But by using creative fiction to communicate Christian truth, as Christ did with his parables, we can reach a much broader audience interested in story. There is a danger here, too, in that we need to be careful that when creative fiction and apologetics meet, we need to remain faithful to God's truth and avoid falling into theological error.

In one sense, creative fiction and apologetics or theology is not new. Milton's Paradise Lost or Dante's Divine Comedy, for instance, are in one sense works of creative Christian fiction. More recently, Lewis's space trilogy, especially That Hideous Strength, communicated apologetic elements largely based on his non-fiction work The Abolition of Man.

Don't get me wrong, though. We certainly will continue to need non-fiction works and textbooks on apologetics. They are desperately needed in the academic arena, as well as at a popular level. Some people read only non-fiction, while others read only fiction or a mixture of both. But we should not neglect the broad audience eager to read creative fiction that is winsome, entertaining, and edifying, but true to God's Word.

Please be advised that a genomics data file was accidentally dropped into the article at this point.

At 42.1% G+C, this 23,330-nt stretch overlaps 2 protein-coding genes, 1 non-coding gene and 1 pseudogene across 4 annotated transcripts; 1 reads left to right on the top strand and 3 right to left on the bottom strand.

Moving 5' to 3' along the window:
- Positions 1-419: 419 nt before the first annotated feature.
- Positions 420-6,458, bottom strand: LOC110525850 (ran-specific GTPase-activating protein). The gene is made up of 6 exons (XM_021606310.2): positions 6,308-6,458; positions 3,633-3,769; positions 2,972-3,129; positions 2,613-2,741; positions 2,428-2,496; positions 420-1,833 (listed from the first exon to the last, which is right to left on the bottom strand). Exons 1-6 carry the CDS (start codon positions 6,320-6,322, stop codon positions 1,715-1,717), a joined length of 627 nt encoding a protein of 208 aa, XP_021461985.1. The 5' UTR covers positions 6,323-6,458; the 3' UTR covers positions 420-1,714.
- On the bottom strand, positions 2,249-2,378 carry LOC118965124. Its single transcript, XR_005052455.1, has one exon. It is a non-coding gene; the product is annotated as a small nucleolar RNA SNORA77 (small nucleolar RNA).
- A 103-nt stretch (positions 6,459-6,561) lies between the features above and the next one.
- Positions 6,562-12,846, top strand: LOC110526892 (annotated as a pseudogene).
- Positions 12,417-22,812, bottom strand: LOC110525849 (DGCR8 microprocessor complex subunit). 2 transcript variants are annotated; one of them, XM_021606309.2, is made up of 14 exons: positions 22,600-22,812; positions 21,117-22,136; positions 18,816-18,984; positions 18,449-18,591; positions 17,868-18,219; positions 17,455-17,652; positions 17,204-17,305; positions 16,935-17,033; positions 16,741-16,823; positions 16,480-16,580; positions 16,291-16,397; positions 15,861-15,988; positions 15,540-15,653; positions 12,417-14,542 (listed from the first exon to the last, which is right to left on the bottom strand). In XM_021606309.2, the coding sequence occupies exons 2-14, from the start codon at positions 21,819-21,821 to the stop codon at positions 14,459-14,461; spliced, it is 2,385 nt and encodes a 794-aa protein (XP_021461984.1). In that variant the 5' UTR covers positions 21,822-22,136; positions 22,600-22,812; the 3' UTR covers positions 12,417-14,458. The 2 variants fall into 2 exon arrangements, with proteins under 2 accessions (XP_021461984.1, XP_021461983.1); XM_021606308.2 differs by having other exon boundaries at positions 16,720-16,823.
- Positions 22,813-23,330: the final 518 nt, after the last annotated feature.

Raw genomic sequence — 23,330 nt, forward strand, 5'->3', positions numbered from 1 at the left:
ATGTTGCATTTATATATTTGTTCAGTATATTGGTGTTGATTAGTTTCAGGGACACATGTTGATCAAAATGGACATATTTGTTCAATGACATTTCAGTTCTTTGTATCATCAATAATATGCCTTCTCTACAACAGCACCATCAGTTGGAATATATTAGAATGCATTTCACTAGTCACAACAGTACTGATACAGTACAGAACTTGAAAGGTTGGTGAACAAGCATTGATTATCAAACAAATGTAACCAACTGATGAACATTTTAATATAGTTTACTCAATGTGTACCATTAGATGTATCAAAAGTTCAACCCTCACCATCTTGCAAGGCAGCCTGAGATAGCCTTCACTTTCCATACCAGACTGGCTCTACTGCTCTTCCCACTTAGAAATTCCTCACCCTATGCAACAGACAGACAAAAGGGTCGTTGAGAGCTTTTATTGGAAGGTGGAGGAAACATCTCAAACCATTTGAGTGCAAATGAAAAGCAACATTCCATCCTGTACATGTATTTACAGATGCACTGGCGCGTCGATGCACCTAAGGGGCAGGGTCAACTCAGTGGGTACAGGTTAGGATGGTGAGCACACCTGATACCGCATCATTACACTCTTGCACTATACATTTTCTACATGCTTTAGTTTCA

How might CCL contribute to the strengths of our apologetic activities and help us to address our weaknesses.

Conversations with C.S. Lewis will reach a broader audience with the message of apologetics and a reasonable faith because it is written as an engaging story. Its strength is in its unique presentation and delivery.

If it helps Christians know more about what they believe and why they believe, that would be great. If it moves an open-minded skeptic closer to a decision for Christ that ultimately sees that person come to Christ, then it has made an eternal contribution and one that I would rejoice in. If it spurs other apologists and Christian thinkers to reevaluate their approach in order to present their message in a more creative way, then I think together we'll reach a lot more people more effectively.


Robert Velarde is an author, editor, and philosopher. His books include Conversations with C.S. Lewis, The Heart of Narnia, Inside The Screwtape Letters (forthcoming). More of Robert can be found at his A Reasonable Imagination blog.